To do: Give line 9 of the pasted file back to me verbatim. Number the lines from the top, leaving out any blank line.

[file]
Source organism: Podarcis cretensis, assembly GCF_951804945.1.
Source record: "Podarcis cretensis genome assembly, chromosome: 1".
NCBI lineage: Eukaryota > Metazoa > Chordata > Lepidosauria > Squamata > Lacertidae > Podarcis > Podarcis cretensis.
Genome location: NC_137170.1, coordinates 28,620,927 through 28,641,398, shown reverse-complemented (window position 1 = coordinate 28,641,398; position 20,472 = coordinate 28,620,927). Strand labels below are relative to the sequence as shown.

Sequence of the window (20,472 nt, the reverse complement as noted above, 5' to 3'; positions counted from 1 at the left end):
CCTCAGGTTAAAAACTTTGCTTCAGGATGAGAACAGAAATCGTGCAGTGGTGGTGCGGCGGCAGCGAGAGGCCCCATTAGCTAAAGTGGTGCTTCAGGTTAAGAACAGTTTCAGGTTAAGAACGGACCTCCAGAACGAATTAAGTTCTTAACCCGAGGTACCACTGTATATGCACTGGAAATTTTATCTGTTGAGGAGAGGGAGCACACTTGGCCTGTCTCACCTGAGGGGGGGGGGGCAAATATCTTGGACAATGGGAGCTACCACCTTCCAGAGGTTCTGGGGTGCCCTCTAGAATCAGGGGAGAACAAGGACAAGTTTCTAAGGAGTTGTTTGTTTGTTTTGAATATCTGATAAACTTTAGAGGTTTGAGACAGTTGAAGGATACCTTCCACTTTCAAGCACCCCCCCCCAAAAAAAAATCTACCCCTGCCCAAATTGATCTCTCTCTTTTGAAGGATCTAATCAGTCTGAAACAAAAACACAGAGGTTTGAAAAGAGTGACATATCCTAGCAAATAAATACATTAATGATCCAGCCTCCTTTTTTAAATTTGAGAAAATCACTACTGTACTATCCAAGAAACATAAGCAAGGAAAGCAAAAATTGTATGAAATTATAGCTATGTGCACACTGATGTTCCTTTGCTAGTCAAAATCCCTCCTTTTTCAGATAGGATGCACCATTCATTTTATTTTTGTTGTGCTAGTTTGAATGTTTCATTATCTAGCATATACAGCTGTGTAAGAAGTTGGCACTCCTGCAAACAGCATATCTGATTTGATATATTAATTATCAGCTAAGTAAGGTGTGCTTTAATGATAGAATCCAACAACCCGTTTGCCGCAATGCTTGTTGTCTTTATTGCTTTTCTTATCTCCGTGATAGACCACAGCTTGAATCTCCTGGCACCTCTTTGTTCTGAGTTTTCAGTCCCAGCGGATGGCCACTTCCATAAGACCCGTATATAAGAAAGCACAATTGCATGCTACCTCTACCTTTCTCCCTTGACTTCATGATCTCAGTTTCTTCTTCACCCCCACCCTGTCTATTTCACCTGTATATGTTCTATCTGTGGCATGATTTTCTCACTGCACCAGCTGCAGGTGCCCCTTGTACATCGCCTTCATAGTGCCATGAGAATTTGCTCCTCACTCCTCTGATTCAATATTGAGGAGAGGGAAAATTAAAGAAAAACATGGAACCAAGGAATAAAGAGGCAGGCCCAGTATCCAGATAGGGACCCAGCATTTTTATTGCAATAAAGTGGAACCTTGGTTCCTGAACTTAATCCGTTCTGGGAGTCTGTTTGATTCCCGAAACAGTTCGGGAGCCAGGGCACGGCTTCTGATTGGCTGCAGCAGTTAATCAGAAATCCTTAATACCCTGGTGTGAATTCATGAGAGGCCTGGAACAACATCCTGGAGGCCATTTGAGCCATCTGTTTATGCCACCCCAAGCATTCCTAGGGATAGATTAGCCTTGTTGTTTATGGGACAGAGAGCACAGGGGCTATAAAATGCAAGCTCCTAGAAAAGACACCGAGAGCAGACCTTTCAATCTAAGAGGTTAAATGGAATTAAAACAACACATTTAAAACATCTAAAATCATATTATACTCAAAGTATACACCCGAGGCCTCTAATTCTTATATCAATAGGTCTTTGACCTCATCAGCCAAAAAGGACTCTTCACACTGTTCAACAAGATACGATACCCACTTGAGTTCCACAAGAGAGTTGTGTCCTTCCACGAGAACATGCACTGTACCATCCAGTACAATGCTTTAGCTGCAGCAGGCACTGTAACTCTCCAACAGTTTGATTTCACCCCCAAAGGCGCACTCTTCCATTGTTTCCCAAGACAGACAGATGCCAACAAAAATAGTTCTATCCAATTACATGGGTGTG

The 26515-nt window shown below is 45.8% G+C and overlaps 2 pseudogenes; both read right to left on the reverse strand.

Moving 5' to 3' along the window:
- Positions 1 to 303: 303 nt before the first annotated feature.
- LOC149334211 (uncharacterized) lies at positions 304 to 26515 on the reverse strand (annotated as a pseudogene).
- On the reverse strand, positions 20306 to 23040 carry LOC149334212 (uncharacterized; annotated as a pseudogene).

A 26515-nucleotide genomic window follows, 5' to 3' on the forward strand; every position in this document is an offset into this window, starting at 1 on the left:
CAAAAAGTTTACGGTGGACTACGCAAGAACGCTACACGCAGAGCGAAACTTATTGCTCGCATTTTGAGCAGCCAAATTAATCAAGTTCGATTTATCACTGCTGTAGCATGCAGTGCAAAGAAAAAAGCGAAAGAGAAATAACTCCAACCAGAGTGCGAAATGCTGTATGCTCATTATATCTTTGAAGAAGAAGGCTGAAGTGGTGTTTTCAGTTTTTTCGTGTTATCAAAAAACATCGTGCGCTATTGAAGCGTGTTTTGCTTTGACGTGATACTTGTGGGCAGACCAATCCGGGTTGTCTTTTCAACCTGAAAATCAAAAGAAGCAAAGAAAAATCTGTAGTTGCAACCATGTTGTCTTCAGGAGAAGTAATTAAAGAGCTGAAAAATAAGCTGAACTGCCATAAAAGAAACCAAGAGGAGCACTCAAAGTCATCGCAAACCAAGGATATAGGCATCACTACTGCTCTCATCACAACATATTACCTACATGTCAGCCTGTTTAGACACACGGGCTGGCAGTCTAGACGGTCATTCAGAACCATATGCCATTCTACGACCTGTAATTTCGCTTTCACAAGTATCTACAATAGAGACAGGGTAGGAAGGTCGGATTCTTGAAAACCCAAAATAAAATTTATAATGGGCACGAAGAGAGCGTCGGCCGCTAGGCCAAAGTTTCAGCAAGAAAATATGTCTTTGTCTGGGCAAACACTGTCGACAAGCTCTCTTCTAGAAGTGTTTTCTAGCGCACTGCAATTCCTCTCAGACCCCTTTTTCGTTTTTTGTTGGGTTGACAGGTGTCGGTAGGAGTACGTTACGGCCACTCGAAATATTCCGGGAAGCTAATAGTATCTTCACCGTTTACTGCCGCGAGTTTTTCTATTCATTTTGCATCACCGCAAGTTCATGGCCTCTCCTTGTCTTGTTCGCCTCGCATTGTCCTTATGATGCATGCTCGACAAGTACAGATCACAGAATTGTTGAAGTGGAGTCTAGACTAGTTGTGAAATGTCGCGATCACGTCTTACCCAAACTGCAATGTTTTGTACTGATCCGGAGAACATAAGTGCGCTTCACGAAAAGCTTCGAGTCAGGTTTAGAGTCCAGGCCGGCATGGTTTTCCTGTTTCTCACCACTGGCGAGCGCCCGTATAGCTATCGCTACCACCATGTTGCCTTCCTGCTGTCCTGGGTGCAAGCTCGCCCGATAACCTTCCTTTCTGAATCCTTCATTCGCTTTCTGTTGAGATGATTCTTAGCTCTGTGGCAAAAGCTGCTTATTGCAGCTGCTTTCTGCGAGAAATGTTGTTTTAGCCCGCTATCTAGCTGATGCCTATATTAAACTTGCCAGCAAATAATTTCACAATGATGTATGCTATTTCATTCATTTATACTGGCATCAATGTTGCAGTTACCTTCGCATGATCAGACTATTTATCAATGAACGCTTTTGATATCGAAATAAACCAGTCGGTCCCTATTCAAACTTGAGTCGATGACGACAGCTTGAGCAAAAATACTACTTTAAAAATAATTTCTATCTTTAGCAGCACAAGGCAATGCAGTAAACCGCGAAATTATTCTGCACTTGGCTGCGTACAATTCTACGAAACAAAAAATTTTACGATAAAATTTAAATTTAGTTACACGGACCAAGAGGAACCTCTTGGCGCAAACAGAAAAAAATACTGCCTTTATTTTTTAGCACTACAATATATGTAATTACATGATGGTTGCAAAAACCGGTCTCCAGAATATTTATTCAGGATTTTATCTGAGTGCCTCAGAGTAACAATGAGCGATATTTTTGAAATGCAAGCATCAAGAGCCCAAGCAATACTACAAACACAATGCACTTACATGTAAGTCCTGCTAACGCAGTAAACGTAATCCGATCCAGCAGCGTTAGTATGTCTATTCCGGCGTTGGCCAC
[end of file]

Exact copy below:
- Positions 1 to 303: 303 nt before the first annotated feature.